An extract or two will sufficiently exhibit Brewster in his lunes. Sending back some alchemistic book to Winthrop, he tells him that if his name be kept secret, "I will write as clear a light, as far as I dare to, in finding the first ingredience.... The first figure in Flamonell doth plainly resemble the first ingredience, what it is, & from whence it comes, & how gotten, as there you may plainly see set forth by 2 resemblances held in a man's hand; for the confections there named is a delusion, for they are but the operations of the work after some time set, as the scum of the Red Sea, which is the Virgin's Milk upon the top of the vessel, white. Red Sea is the sun & moon calcinated & brought & reduced into water mineral which in some time, & most of the whole time, is red. 2ndly, the fat of mercurial wind, that is the fat or quintessence of sun & moon, earth & water, drawn out from them both, & flies aloft & bore up by the operation of our mercury, that is our fire which is our air or wind." This is as satisfactory as Lepidus's account of the generation of the crocodile: "Your serpent of Egypt is bred now of your mud by the operation of your sun: so is your crocodile." After describing the three kinds of fire, that of the lamp, that of ashes, and that against nature, which last "is the fire of fire, that is the secret fire drawn up, being the quintessence of the sun & moon, with the other mercurial water joined with & together, which is fire elemental," he tells us that "these fires are & doth contain the whole mystery of the work." The reader, perhaps, thinks that he has nothing to do but forthwith to turn all the lead he can lay his hands on into gold. But no: "If you had the first ingredience & the proportion of each, yet all were nothing if you had not the certain times & seasons of the planets & signs, when to give more or less of this fire, namely a hot & dry, a cold & moist fire which you must use in the mercurial water before it comes to black & after into white & then red, which is only done by these fires, which when you practise you will easily see & perceive, that you shall stand amazed, & admire at the great & admirable wisdom of God, that can produce such a wonderful, efficacious, powerful thing as this is to convert all metallic bodies to its own nature, which may be well called a first essence. I say by such weak simple means of so little value & so little & easy labor & skill, that I may say with Artephus, 200 page, it is of a worke so easy & short, fitter for women & young children than sage & grave men.... I thank the Lord, I understand the matter perfectly in the said book, yet I could desire to have it again 12 months hence, for about that time I shall have occasion to peruse, whenas I come to the second working which is most difficult, which will be some three or (4) months before the perfect white, & afterwards, as Artephus saith, I may burn my books, for he saith it is one regiment as well for the red as for the white. The Lord in mercy give me life to see the end of it!"--an exclamation I more than once made in the course of some of Brewster's periods.

Again, under pledge of profound secrecy, he sends Winthrop a manuscript, which he may communicate to the owner of the volume formerly lent, because "it gave me such light in the second work as I should not readily have found out by study, also & especially how to work the elixir fit for medicine & healing all maladies which is clean another way of working than we held formerly. Also a light given how to dissolve any hard substance into the elixir, which is also another work. And many other things which in Ribley (Ripley?) I could not find out. More works of the same I would gladly see ... for, Sir, so it is that any book of this subject, I can understand it, though never so darkly written, having both knowledge & experience of the world,(144) that now easily I may understand their envious carriages to hide it.... You may marvel why I should give any light to others in this thing before I have perfected my own. This know, that my work being true thus far by all their writings, it cannot fail ... for if &c &c you cannot miss if you would, except you break your glass." He confesses he is mistaken as to the time required, which he now, as well as I can make out, reckons at about ten years. "I fear I shall not live to see it finished, in regard partly of the Indians, who, I fear, will raise wars, as also I have a conceit that God sees me not worthy of such a blessing, by reason of my manifold miscarriages." Therefore he "will shortly write all the whole work in few words plainly which may be done in 20 lines from the first to the last & seal it up in a little box & subscribe it to yourself ... & will so write it that neither wife nor children shall know thereof." If Winthrop should succeed in bringing the work to perfection, Brewster begs him to remember his wife and children. "I mean if this my work should miscarry by wars of the Indians, for I may not remove it till it be perfected, otherwise I should so unsettle the body by removing sun & moon out of their settled places, that there would then be no other afterworking." Once more he inculcates secrecy, and for a most comical reason: "For it is such a secret as is not fit for every one either for secrecy or for parts to use it, as God's secret for his glory, to do good there with, or else they may do a great deal of hurt, spending & employing it to satisfy sinful lusts. Therefore, I intreat you, sir, spare to use my name, & let my letters I send either be safely kept or burned that I write about it, for indeed, sir, I am more than before sensible of the evil effects that will arise by the publishing of it. I should never be at quiet, neither at home nor abroad, for one or other that would be enquiring & seeking after knowledge thereof, that I should be tired out & forced to leave the place: nay, it would be blazed abroad into Europe." How much more comic is nature than any comedy! _Mutato nomine de te_. Take heart, ambitious youth, the sun and moon will be no more disconcerted by any effort of yours than by the pots and pans of Jonathan Brewster. It is a curious proof of the duality so common (yet so often overlooked) in human character, that Brewster was all this while manager of the Plymouth trading-post, near what is now New London. The only professors of the transmutation of metals who still impose on mankind are to be found in what is styled the critical department of literature. Their _materia prima_, or universal solvent, serves equally for the lead of Tupper or the brass of Swinburne.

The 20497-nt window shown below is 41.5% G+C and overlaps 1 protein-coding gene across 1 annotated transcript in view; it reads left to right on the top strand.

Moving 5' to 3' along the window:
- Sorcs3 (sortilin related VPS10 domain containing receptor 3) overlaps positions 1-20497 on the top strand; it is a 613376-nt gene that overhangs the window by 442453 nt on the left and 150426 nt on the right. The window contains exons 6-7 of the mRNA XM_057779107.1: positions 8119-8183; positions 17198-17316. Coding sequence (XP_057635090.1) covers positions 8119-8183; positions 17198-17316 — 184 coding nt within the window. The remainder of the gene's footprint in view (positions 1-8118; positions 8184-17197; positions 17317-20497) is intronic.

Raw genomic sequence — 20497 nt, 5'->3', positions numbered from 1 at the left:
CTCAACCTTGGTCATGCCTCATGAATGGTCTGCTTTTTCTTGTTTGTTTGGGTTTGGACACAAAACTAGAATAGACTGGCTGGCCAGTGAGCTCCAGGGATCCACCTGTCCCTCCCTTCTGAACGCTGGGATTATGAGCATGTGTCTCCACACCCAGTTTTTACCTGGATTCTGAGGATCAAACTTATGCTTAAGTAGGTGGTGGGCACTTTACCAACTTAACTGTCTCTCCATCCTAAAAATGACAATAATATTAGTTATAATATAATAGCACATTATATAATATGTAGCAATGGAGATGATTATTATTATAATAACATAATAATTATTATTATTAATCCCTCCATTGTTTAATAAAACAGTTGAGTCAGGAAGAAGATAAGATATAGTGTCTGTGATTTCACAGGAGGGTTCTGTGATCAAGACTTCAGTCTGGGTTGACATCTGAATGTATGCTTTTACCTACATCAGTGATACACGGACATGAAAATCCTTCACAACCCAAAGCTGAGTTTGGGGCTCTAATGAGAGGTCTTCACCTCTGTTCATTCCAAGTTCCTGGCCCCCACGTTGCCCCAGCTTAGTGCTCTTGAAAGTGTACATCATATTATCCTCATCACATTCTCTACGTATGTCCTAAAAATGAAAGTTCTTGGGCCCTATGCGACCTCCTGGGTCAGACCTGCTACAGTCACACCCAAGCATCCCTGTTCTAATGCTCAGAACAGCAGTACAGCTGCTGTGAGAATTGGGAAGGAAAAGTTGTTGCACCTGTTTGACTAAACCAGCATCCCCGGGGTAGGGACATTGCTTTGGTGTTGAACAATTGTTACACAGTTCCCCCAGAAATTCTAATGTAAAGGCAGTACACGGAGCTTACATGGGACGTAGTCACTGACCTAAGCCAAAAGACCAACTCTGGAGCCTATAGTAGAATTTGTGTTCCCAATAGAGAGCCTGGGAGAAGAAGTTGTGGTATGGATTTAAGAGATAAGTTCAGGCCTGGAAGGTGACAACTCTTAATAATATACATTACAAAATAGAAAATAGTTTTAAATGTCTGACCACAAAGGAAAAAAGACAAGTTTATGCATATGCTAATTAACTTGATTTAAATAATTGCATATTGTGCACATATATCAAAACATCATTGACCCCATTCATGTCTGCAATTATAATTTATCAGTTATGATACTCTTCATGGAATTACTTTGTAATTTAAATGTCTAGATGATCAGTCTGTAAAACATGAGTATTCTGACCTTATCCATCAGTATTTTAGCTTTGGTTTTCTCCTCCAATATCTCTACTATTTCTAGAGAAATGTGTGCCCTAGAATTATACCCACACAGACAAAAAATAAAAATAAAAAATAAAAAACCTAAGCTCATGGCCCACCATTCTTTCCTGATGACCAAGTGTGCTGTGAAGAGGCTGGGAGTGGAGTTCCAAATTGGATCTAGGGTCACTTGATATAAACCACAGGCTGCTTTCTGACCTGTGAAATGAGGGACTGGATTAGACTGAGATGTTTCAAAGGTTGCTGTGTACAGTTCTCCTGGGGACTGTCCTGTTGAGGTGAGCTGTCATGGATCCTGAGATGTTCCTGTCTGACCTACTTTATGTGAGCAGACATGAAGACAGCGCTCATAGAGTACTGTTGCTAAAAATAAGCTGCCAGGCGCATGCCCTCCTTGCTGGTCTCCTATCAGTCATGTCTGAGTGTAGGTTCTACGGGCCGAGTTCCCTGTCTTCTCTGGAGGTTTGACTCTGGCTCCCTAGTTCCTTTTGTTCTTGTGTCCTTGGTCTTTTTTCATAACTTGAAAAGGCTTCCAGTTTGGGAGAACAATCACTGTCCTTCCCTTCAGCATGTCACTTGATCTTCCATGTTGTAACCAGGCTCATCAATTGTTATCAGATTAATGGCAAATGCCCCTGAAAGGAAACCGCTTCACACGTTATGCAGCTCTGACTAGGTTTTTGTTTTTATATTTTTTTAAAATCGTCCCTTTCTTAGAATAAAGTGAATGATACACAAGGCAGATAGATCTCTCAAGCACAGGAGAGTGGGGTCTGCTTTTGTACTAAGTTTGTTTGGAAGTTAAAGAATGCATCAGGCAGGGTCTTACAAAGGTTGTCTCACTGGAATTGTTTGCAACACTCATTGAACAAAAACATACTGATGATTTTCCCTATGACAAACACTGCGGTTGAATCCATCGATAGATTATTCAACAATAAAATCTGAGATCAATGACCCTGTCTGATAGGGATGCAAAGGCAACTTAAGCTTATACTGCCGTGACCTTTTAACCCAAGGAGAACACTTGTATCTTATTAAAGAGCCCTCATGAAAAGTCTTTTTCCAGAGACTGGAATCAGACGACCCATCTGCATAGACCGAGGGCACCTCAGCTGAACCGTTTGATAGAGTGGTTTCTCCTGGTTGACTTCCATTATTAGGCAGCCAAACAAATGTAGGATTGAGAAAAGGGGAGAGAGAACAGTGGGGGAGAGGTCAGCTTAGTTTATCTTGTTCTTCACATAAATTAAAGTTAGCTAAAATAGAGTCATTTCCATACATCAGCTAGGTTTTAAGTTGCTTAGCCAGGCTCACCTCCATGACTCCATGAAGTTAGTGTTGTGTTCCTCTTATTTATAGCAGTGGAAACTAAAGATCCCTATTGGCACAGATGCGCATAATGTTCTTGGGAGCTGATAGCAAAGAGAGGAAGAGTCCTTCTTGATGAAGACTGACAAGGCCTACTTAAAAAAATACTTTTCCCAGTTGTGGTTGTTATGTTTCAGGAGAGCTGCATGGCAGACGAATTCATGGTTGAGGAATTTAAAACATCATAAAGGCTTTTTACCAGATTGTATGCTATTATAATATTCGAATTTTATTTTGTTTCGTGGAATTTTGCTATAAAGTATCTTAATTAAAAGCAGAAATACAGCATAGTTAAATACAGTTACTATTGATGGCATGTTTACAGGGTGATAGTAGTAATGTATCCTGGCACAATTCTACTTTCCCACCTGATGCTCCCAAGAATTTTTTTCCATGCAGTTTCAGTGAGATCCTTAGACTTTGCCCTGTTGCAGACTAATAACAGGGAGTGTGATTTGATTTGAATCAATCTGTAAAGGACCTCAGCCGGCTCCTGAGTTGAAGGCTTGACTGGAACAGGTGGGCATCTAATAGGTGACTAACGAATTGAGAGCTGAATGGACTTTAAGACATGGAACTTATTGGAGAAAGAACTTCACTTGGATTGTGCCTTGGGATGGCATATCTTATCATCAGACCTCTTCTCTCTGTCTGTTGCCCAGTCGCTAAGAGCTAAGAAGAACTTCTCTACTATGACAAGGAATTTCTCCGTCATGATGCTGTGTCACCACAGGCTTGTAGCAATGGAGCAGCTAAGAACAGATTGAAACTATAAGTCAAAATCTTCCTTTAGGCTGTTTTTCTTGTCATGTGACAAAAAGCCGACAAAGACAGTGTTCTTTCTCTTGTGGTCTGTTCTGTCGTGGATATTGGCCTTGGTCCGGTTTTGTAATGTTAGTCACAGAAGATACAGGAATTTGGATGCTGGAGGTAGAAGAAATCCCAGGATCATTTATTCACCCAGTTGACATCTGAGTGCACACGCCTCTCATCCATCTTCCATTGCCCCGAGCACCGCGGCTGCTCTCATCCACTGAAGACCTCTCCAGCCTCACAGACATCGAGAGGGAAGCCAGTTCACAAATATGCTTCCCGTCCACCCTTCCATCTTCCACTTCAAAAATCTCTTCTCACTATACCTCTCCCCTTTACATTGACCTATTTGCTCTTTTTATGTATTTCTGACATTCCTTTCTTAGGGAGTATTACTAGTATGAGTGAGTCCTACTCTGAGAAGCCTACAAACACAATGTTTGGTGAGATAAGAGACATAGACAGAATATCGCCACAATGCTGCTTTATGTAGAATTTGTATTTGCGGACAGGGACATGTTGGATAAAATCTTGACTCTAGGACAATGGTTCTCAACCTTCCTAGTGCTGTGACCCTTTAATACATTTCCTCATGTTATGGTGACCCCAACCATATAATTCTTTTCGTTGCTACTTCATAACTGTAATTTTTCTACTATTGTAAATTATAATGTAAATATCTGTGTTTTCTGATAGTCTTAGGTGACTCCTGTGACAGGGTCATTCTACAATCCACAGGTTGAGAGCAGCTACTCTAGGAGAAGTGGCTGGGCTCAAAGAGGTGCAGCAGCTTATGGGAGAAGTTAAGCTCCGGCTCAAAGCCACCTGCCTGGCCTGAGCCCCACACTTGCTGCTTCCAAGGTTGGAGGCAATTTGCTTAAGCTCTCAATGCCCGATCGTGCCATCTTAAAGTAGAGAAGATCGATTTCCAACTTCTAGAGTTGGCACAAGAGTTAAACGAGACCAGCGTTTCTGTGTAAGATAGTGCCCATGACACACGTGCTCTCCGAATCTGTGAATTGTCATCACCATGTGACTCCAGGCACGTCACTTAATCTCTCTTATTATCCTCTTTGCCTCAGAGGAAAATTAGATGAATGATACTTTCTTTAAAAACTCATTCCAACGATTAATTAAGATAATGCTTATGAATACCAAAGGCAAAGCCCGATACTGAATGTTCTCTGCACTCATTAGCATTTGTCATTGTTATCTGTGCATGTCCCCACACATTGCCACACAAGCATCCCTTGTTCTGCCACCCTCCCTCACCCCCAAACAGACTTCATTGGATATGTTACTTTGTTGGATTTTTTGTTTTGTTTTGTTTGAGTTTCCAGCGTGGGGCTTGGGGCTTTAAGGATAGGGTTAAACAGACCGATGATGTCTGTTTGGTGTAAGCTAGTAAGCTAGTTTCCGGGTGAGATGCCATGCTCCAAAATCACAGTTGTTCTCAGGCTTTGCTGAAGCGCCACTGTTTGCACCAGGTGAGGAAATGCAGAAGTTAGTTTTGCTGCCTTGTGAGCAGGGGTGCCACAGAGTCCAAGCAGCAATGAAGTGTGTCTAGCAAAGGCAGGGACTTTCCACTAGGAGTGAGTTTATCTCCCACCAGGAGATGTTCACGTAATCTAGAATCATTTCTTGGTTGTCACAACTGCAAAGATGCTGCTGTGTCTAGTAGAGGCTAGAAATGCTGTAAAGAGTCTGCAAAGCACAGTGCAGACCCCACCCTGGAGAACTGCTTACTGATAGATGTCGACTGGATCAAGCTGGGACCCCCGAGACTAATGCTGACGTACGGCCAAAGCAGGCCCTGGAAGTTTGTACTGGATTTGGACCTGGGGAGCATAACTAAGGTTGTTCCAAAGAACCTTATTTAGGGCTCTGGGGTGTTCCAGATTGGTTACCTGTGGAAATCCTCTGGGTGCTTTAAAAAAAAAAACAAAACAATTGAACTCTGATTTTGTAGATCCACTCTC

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Among My Books - First Series - NEW ENGLAND TWO CENTURIES AGO. Continues 3 Among My Books - First Series - NEW ENGLAND TWO CENTURIES AGO. Continues 3

Among My Books - First Series - NEW ENGLAND TWO CENTURIES AGO. Continues 3
NEW ENGLAND TWO CENTURIES AGO Continues 3In a letter of Sir Kenelm Digby to J. Winthrop, Jr., we find some odd prescriptions. "For all sorts of agues, I have of late tried the following magnetical experiment with infallible success. Pare the patient's nails when the fit is coming on, & put the parings into a little bag of fine linen or sarsenet, & tie that about a live eel's neck in a tub of water. The eel will die & the patient will recover. And if a dog or hog eat that eel, they will also die.""The man recovered of the

Among My Books - First Series - NEW ENGLAND TWO CENTURIES AGO. Continues 1 Among My Books - First Series - NEW ENGLAND TWO CENTURIES AGO. Continues 1

Among My Books - First Series - NEW ENGLAND TWO CENTURIES AGO. Continues 1
NEW ENGLAND TWO CENTURIES AGO Continues 1Now this little building, and others like it, were an original kind of fortification invented by the founders of New England. They are the martello-towers that protect our coast. This was the great discovery of our Puritan forefathers. They were the first lawgivers who saw clearly and enforced practically the simple moral and political truth, that knowledge was not an alms to be dependent on the chance charity of private men or the precarious pittance of a trust-fund, but a sacred debt which the Commonwealth owed to every one of her children. The opening of